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The spectacular recovery of pine martens in Scotland is on the agenda for a gathering of pine marten experts in the Cairngorms. 

Researchers from around the world will be attending the International Martes Symposium in Aviemore, and visiting local success stories in the Cairngorms. 

The symposium happens every five years in a different country that is home to martens and their relatives, including wolverines. Pine martens are a protected species in Scotland, with an estimated population of just 3700. The small predator helps maintain a healthy forest ecosystem. 

Wildlife conservation managers and researchers from Scotland, the UK, the USA, Canada and Europe will be sharing the latest science and conservation actions taking place to promote pine martens and their cousins. 

Forestry and Land Scotland (FLS) is a co-sponsor and host of the event, the theme of which is how to conserve martens in a changing climate. 

Kenny Kortland, wildlife ecologist for FLS, said: “It’s like a COP26 for pine martens. 

“Pine martens are making a spectacular recovery in Scotland, which makes us particularly interesting for this group of international researchers. Some of them are witnessing declines in their parts of the world. 

“The forestry sector has helped pine martens greatly by increasing Scotland’s forest cover - conifer plantations make excellent habitats for pine martens. 

“In addition to habitat creation, FLS has installed artificial pine marten dens at key locations to encourage breeding and we’ve been monitoring their breeding using thermal imaging

“We’ve also been supporting research that is investigating how pine martens affect other species.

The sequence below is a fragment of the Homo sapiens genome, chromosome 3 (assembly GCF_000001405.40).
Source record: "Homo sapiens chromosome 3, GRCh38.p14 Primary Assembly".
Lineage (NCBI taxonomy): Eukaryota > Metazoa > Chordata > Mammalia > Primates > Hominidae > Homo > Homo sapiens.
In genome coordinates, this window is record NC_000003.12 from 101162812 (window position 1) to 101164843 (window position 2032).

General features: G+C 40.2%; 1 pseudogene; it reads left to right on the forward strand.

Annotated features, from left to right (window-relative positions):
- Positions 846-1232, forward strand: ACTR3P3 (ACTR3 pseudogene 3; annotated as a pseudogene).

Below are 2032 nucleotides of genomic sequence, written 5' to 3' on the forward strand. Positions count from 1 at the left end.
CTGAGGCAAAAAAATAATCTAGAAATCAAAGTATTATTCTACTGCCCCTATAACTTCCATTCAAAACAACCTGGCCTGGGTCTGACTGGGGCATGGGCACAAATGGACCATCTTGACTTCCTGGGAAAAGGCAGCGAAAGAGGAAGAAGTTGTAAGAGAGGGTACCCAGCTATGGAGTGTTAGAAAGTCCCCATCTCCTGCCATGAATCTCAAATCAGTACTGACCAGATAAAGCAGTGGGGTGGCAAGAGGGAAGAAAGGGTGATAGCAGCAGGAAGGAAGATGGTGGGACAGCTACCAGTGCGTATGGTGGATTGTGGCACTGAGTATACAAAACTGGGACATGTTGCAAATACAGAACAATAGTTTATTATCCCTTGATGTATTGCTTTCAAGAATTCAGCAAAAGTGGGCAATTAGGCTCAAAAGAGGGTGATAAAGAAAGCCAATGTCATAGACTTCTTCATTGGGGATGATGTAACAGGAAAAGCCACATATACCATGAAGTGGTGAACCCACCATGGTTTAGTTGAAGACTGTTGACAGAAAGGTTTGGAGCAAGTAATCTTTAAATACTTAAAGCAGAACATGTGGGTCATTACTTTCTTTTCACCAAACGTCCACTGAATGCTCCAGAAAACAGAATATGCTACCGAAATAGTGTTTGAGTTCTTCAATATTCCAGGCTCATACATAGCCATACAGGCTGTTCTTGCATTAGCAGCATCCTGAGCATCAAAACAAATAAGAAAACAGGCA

“By hosting the symposium we can share Scotland’s successes in protecting and promoting pine martens, and learn from our colleagues from Italy, Canada, the USA and elsewhere.

“We’ll all be focused on how a changing climate could impact pine martens, whether they are in the Cairngorms or California.” 

Rich Weir, the Canada-based chair of the Martes Working Group, said: “This conference is an exceptional forum for wildlife researchers and conservationists who strive to better understand and conserve the martens of the world to learn from and build on each other’s work. 

“A perfect case of this is Scotland’s efforts to re-establish pine martens in the nearby Caledonian woodlands. 

“It’s a brilliant example of successful species recovery that others at the conference can learn from and hopefully apply in their home countries”.

The delegates will visit the Cairngorms Connect project, a partnership between Forestry and Land Scotland and other neighbouring landowners, which is working on a 200-year plan to enhance habitats, species and ecological processes across a vast area within the Cairngorms National Park. Its Predator Project is monitoring the return of pine martens to the area, as well as other predator species like raptors and badgers.

The delegates will also meet with a range of land managers in Strathspey, to get their views on the return of pine martens to Scotland’s countryside. 

The Eighth International Martes Symposium will take place in Aviemore, 12-15 September. It is organised by the Martes Working Group, which was founded to facilitate communication among scientists with a common interest in martes research, conservation and management.


Notes to editors

  1. Forestry and Land Scotland (FLS) manages forests and land owned by Scottish Ministers in a way that supports and enables economically sustainable forestry; conserves and enhances the environment; delivers benefits for people and nature; and supports Scottish Ministers in their stewardship of Scotland's national forests and land.

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  3. Media enquiries to Paul Munro, Media Manager, Forestry and Land Scotland Media Office 07785 527590 or